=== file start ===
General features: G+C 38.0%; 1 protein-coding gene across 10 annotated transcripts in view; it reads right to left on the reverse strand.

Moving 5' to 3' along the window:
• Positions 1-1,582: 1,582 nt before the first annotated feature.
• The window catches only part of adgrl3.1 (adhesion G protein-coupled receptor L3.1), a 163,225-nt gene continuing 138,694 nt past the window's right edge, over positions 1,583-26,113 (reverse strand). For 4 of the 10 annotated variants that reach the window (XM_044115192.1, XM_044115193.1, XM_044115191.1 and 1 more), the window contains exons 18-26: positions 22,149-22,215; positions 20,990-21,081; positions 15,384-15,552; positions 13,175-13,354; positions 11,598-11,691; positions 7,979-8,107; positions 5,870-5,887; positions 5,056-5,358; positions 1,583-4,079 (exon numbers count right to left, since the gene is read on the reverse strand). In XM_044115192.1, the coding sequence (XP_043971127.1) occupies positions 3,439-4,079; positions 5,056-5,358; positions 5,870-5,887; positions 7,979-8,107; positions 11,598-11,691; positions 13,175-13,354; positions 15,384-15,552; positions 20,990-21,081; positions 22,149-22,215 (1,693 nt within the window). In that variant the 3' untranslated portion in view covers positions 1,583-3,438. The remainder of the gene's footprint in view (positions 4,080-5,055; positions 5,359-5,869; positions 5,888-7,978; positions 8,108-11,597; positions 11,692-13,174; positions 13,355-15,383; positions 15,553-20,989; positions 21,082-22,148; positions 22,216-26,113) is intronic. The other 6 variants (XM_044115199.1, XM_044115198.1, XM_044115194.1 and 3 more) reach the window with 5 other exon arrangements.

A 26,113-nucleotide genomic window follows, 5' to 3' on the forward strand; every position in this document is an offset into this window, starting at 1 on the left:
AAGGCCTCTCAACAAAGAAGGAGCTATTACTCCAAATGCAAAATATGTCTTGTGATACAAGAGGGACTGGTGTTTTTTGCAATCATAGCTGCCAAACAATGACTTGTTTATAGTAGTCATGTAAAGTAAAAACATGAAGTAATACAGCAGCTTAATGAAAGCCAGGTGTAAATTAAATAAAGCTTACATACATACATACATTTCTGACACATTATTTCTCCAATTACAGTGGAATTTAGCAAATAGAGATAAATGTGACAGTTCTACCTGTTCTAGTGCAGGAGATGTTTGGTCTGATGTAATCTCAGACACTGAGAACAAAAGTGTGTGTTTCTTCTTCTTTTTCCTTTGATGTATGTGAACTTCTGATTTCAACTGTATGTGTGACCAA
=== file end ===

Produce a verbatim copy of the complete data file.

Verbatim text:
General features: G+C 38.0%; 1 protein-coding gene across 10 annotated transcripts in view; it reads right to left on the reverse strand.

Moving 5' to 3' along the window:
• Positions 1-1,582: 1,582 nt before the first annotated feature.
• The window catches only part of adgrl3.1 (adhesion G protein-coupled receptor L3.1), a 163,225-nt gene continuing 138,694 nt past the window's right edge, over positions 1,583-26,113 (reverse strand). For 4 of the 10 annotated variants that reach the window (XM_044115192.1, XM_044115193.1, XM_044115191.1 and 1 more), the window contains exons 18-26: positions 22,149-22,215; positions 20,990-21,081; positions 15,384-15,552; positions 13,175-13,354; positions 11,598-11,691; positions 7,979-8,107; positions 5,870-5,887; positions 5,056-5,358; positions 1,583-4,079 (exon numbers count right to left, since the gene is read on the reverse strand). In XM_044115192.1, the coding sequence (XP_043971127.1) occupies positions 3,439-4,079; positions 5,056-5,358; positions 5,870-5,887; positions 7,979-8,107; positions 11,598-11,691; positions 13,175-13,354; positions 15,384-15,552; positions 20,990-21,081; positions 22,149-22,215 (1,693 nt within the window). In that variant the 3' untranslated portion in view covers positions 1,583-3,438. The remainder of the gene's footprint in view (positions 4,080-5,055; positions 5,359-5,869; positions 5,888-7,978; positions 8,108-11,597; positions 11,692-13,174; positions 13,355-15,383; positions 15,553-20,989; positions 21,082-22,148; positions 22,216-26,113) is intronic. The other 6 variants (XM_044115199.1, XM_044115198.1, XM_044115194.1 and 3 more) reach the window with 5 other exon arrangements.

A 26,113-nucleotide genomic window follows, 5' to 3' on the forward strand; every position in this document is an offset into this window, starting at 1 on the left:
AAGGCCTCTCAACAAAGAAGGAGCTATTACTCCAAATGCAAAATATGTCTTGTGATACAAGAGGGACTGGTGTTTTTTGCAATCATAGCTGCCAAACAATGACTTGTTTATAGTAGTCATGTAAAGTAAAAACATGAAGTAATACAGCAGCTTAATGAAAGCCAGGTGTAAATTAAATAAAGCTTACATACATACATACATTTCTGACACATTATTTCTCCAATTACAGTGGAATTTAGCAAATAGAGATAAATGTGACAGTTCTACCTGTTCTAGTGCAGGAGATGTTTGGTCTGATGTAATCTCAGACACTGAGAACAAAAGTGTGTGTTTCTTCTTCTTTTTCCTTTGATGTATGTGAACTTCTGATTTCAACTGTATGTGTGACCAA